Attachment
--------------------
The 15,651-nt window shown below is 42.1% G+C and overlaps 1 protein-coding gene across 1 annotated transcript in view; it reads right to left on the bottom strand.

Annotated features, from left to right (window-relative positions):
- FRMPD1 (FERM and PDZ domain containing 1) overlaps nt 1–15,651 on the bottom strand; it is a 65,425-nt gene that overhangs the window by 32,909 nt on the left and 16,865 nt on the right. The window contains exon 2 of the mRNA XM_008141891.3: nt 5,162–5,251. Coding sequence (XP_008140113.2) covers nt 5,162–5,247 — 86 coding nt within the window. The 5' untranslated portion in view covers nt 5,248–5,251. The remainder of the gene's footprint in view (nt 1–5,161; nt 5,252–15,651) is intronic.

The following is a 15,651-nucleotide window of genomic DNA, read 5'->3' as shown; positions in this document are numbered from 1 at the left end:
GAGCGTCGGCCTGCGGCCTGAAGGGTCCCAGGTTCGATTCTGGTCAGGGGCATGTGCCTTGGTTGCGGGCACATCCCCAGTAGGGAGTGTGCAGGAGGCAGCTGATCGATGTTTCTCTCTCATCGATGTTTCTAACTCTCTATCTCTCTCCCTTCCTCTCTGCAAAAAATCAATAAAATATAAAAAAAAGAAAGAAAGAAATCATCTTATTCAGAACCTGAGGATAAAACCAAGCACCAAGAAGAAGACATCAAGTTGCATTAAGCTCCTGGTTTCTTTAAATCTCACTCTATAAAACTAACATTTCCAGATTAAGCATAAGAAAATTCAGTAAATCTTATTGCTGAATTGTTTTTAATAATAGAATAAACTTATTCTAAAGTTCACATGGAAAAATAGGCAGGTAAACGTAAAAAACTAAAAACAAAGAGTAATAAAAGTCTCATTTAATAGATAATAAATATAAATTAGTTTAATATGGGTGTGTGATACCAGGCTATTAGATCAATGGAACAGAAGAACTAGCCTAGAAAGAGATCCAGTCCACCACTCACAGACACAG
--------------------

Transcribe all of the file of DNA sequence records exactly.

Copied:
The 15,651-nt window shown below is 42.1% G+C and overlaps 1 protein-coding gene across 1 annotated transcript in view; it reads right to left on the bottom strand.

Annotated features, from left to right (window-relative positions):
- FRMPD1 (FERM and PDZ domain containing 1) overlaps nt 1–15,651 on the bottom strand; it is a 65,425-nt gene that overhangs the window by 32,909 nt on the left and 16,865 nt on the right. The window contains exon 2 of the mRNA XM_008141891.3: nt 5,162–5,251. Coding sequence (XP_008140113.2) covers nt 5,162–5,247 — 86 coding nt within the window. The 5' untranslated portion in view covers nt 5,248–5,251. The remainder of the gene's footprint in view (nt 1–5,161; nt 5,252–15,651) is intronic.

The following is a 15,651-nucleotide window of genomic DNA, read 5'->3' as shown; positions in this document are numbered from 1 at the left end:
GAGCGTCGGCCTGCGGCCTGAAGGGTCCCAGGTTCGATTCTGGTCAGGGGCATGTGCCTTGGTTGCGGGCACATCCCCAGTAGGGAGTGTGCAGGAGGCAGCTGATCGATGTTTCTCTCTCATCGATGTTTCTAACTCTCTATCTCTCTCCCTTCCTCTCTGCAAAAAATCAATAAAATATAAAAAAAAGAAAGAAAGAAATCATCTTATTCAGAACCTGAGGATAAAACCAAGCACCAAGAAGAAGACATCAAGTTGCATTAAGCTCCTGGTTTCTTTAAATCTCACTCTATAAAACTAACATTTCCAGATTAAGCATAAGAAAATTCAGTAAATCTTATTGCTGAATTGTTTTTAATAATAGAATAAACTTATTCTAAAGTTCACATGGAAAAATAGGCAGGTAAACGTAAAAAACTAAAAACAAAGAGTAATAAAAGTCTCATTTAATAGATAATAAATATAAATTAGTTTAATATGGGTGTGTGATACCAGGCTATTAGATCAATGGAACAGAAGAACTAGCCTAGAAAGAGATCCAGTCCACCACTCACAGACACAG